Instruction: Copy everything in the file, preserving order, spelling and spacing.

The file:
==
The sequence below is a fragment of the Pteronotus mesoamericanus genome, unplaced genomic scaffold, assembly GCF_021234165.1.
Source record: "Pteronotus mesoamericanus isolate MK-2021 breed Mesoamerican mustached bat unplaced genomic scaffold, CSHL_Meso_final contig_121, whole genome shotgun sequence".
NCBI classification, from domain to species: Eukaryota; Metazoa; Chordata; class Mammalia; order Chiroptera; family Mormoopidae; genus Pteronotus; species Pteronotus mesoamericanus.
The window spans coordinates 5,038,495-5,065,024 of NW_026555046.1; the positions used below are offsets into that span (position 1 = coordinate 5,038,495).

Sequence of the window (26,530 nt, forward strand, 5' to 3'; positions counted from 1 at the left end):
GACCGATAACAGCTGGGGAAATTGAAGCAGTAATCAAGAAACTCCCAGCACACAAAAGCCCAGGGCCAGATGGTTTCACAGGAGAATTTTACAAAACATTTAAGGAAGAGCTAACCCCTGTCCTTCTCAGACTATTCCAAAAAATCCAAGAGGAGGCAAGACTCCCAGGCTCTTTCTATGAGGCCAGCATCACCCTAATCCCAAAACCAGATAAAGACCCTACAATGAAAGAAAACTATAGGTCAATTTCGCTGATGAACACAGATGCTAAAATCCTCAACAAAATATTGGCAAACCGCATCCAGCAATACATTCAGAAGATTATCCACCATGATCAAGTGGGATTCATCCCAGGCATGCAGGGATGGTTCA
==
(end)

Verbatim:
The sequence below is a fragment of the Pteronotus mesoamericanus genome, unplaced genomic scaffold, assembly GCF_021234165.1.
Source record: "Pteronotus mesoamericanus isolate MK-2021 breed Mesoamerican mustached bat unplaced genomic scaffold, CSHL_Meso_final contig_121, whole genome shotgun sequence".
NCBI classification, from domain to species: Eukaryota; Metazoa; Chordata; class Mammalia; order Chiroptera; family Mormoopidae; genus Pteronotus; species Pteronotus mesoamericanus.
The window spans coordinates 5,038,495-5,065,024 of NW_026555046.1; the positions used below are offsets into that span (position 1 = coordinate 5,038,495).

Sequence of the window (26,530 nt, forward strand, 5' to 3'; positions counted from 1 at the left end):
GACCGATAACAGCTGGGGAAATTGAAGCAGTAATCAAGAAACTCCCAGCACACAAAAGCCCAGGGCCAGATGGTTTCACAGGAGAATTTTACAAAACATTTAAGGAAGAGCTAACCCCTGTCCTTCTCAGACTATTCCAAAAAATCCAAGAGGAGGCAAGACTCCCAGGCTCTTTCTATGAGGCCAGCATCACCCTAATCCCAAAACCAGATAAAGACCCTACAATGAAAGAAAACTATAGGTCAATTTCGCTGATGAACACAGATGCTAAAATCCTCAACAAAATATTGGCAAACCGCATCCAGCAATACATTCAGAAGATTATCCACCATGATCAAGTGGGATTCATCCCAGGCATGCAGGGATGGTTCA